Jakub Flasz’s review published on Letterboxd:
My opinion on provocative and controversial humour mimics somewhat my opinion on hunting: if you really must kill an animal to survive, make sure you are a good shot and put it down as humanely as possible. If all you can do is wound it and cause it a world of suffering, then maybe you should go back to target practice. Consequently, I don’t find anything inherently wrong with politically-charged humour pertaining to religion, race, gender and some delicate aspects of history like slavery and The Holocaust, but the same rule applies: if you want to make light of slavery or The Holocaust (and examples of it being done successfully either in cinema or in stand-up comedy are known), you’d better be damn funny, because the alternative doesn’t involve making an unfunny comedy, but rather a wholly disrespectful and tasteless experience. Jojo Rabbit, Taika Waititi’s farcical tale about a young German boy who has Adolf Hitler for an imaginary friend and whose mother turns out to be hiding a Jewish girl in their house, comes dangerously close to crossing the line.
A successful social satire does not have to explicitly be gunning for laughs to be successful and Armando Iannucci’s works, e.g.The Death Of Stalin and In The Loop are a great testament to this assertion. And the idea alone of handling a subject matter as delicate as The Holocaust and Nazism as an ideology in a provocative manner to reflect somewhat on our own times – especially when political views have polarized radically and the discourse has devolved into militant and tribalistic trench warfare – isn't exactly flawed; if anything, it is commendable and encouraged. But it’s a highly risky endeavour.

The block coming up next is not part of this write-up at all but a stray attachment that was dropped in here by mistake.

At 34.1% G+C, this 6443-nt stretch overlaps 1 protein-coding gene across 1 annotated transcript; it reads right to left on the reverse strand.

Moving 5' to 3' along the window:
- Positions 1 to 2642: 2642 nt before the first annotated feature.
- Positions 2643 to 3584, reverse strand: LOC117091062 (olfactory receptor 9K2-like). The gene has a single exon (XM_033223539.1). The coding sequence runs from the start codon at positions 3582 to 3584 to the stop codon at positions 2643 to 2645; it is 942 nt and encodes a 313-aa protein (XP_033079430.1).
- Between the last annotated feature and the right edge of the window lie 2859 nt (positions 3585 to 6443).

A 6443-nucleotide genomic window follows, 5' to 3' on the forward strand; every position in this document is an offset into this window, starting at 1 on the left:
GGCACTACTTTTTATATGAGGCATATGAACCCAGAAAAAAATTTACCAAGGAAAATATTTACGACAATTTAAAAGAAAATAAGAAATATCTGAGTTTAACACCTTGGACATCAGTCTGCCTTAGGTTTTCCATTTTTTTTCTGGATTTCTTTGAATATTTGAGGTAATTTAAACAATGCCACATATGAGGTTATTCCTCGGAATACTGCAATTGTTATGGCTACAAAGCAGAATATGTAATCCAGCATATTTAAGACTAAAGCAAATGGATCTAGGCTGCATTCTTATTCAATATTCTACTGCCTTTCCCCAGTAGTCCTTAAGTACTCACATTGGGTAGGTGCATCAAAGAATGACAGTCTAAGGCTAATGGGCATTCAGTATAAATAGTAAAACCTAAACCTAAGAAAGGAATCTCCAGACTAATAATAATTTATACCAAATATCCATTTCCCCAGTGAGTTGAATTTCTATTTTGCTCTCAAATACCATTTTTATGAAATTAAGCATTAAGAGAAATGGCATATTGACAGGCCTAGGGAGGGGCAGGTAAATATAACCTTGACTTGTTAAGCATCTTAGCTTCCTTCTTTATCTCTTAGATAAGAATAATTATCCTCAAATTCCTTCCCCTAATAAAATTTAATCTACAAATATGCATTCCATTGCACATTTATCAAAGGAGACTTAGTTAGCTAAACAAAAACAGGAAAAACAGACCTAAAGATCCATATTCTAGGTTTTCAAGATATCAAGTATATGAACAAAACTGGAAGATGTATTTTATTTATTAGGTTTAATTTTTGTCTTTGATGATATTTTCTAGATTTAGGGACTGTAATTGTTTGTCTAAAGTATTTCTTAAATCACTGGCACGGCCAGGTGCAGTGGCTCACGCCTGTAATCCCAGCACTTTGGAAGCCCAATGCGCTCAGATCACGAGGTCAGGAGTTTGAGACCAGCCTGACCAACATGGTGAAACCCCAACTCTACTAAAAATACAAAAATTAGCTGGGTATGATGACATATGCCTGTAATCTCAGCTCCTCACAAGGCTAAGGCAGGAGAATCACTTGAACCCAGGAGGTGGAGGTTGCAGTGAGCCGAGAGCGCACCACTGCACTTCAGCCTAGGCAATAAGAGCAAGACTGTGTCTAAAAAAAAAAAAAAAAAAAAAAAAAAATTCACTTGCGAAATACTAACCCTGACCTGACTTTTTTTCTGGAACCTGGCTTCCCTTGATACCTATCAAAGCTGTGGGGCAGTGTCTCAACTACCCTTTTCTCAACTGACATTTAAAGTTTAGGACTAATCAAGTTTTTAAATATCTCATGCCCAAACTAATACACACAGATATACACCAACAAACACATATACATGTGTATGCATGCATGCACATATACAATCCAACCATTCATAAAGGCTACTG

To be completely honest, some of the humour Jojo Rabbit is simply teeming with actually works. Examples would include the opening credit sequence with The Beatles singing in German juxtaposed with archival footage of Hitler’s rousing speeches, the throwaway German Shepherd joke, the recurring ‘Heil Hitler’ routine during a scene where Gestapo (for some reason pronounced ge-shta-poh) visits Jojo’s house, which seems directly lifted from Spies Like Us, or the subtly reappearing concept of Hitler having unicorn for dinner; it just goes to show that Waititi can derive comedy successfully out of this delicate narrative predicament. But at the same time, he over-indulges in giving all characters – including child characters – his own voice, which didn’t seem accidental at all. He wanted Jojo and everybody else to have his snappy comic timing and a deadpan delivery, which is something I found difficult to acclimate to initially.
On the other hand, what bothers me about this film on a fundamental level is that its aspirations are almost completely at odds with the tools Waititi uses. It is clear to me he wanted Jojo Rabbit to draw heavily from Roberto Benigni’s Life Is Beautiful, at least in the basic idea of using comic vocabulary to tell an ultimately tragic tale. This is especially visible during several key scenes involving Scarlett Johansson (subtly foreshadowed on multiple occasions with suggestive framing of shots) and Sam Rockwell’s character, both of which serve as a doublet of dramatic climaxes for the entire narrative. However, although this aspiration is worth pursuing, I don’t think Waititi knew how to pull it off. I don’t think Benigni was ever interested in making the audience laugh as much as he aimed at making the character of his son laugh instead. This is a crucial difference because it results in the comedy bolstering the dramatic beats, whereas Waititi was aiming his comic efforts at me and ended up undercutting the drama instead. Thankfully, when it actually mattered, i.e. during the aforementioned climactic scenes and one involving Thomasin McKenzie’s character speaking to Sam Rockwell and Stephen Merchant, Waititi was able to control his urge to disarm the dramatic tension with crass jokes for long enough to compel the audience. But he nonetheless failed to curtail these tendencies on a variety of different occasions.
As a result, Jojo Rabbit comes across as tonally bipolar as it sways chaotically between its occasional moments of thematic profundity, crass humour and a wholly idiosyncratic aesthetic inspired by Wes Anderson’s filmmaking style. Although it has its moments where it can grab the viewer by the heart, I can’t call this film an out-and-out success. It seems to me that either Waititi’s comic sensibilities are incompatible with the subject matter or that he may be after all a one-trick pony who deconstructs everything he touches the same way. And one Wes Anderson is more than enough, thank you very much.